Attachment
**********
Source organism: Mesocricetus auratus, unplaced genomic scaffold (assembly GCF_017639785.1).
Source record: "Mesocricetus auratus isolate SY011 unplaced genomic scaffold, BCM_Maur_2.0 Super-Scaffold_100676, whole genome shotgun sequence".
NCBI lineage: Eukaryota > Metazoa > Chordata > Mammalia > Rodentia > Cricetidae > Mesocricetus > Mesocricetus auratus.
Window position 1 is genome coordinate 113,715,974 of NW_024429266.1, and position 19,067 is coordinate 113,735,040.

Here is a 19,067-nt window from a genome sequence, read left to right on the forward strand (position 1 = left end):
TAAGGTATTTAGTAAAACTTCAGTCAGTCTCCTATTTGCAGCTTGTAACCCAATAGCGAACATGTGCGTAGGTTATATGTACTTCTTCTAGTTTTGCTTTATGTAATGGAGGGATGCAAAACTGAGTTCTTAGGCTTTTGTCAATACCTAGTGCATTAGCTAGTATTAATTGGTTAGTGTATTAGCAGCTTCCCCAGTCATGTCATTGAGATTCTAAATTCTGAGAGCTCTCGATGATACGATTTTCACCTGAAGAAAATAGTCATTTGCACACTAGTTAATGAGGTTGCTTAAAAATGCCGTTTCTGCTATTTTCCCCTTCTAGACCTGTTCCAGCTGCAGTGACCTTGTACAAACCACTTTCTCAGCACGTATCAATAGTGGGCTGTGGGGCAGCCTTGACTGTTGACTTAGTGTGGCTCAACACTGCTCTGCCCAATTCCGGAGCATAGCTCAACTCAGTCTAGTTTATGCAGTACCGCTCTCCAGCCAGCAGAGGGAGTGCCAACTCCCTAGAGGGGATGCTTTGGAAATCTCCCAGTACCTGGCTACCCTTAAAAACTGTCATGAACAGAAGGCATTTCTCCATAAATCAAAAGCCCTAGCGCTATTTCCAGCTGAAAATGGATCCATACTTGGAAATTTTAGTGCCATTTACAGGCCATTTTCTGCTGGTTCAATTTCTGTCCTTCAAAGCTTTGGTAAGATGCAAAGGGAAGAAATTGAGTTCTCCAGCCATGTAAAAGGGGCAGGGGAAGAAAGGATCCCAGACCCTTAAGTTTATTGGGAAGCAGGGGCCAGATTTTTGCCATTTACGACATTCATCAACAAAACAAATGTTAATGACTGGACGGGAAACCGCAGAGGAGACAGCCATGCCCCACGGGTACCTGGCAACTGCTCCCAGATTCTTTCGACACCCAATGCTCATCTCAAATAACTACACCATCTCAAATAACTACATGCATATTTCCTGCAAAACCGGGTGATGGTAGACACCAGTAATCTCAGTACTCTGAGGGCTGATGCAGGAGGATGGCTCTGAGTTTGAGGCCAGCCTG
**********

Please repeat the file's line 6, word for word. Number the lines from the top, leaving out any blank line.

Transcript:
TAAGGTATTTAGTAAAACTTCAGTCAGTCTCCTATTTGCAGCTTGTAACCCAATAGCGAACATGTGCGTAGGTTATATGTACTTCTTCTAGTTTTGCTTTATGTAATGGAGGGATGCAAAACTGAGTTCTTAGGCTTTTGTCAATACCTAGTGCATTAGCTAGTATTAATTGGTTAGTGTATTAGCAGCTTCCCCAGTCATGTCATTGAGATTCTAAATTCTGAGAGCTCTCGATGATACGATTTTCACCTGAAGAAAATAGTCATTTGCACACTAGTTAATGAGGTTGCTTAAAAATGCCGTTTCTGCTATTTTCCCCTTCTAGACCTGTTCCAGCTGCAGTGACCTTGTACAAACCACTTTCTCAGCACGTATCAATAGTGGGCTGTGGGGCAGCCTTGACTGTTGACTTAGTGTGGCTCAACACTGCTCTGCCCAATTCCGGAGCATAGCTCAACTCAGTCTAGTTTATGCAGTACCGCTCTCCAGCCAGCAGAGGGAGTGCCAACTCCCTAGAGGGGATGCTTTGGAAATCTCCCAGTACCTGGCTACCCTTAAAAACTGTCATGAACAGAAGGCATTTCTCCATAAATCAAAAGCCCTAGCGCTATTTCCAGCTGAAAATGGATCCATACTTGGAAATTTTAGTGCCATTTACAGGCCATTTTCTGCTGGTTCAATTTCTGTCCTTCAAAGCTTTGGTAAGATGCAAAGGGAAGAAATTGAGTTCTCCAGCCATGTAAAAGGGGCAGGGGAAGAAAGGATCCCAGACCCTTAAGTTTATTGGGAAGCAGGGGCCAGATTTTTGCCATTTACGACATTCATCAACAAAACAAATGTTAATGACTGGACGGGAAACCGCAGAGGAGACAGCCATGCCCCACGGGTACCTGGCAACTGCTCCCAGATTCTTTCGACACCCAATGCTCATCTCAAATAACTACACCATCTCAAATAACTACATGCATATTTCCTGCAAAACCGGGTGATGGTAGACACCAGTAATCTCAGTACTCTGAGGGCTGATGCAGGAGGATGGCTCTGAGTTTGAGGCCAGCCTG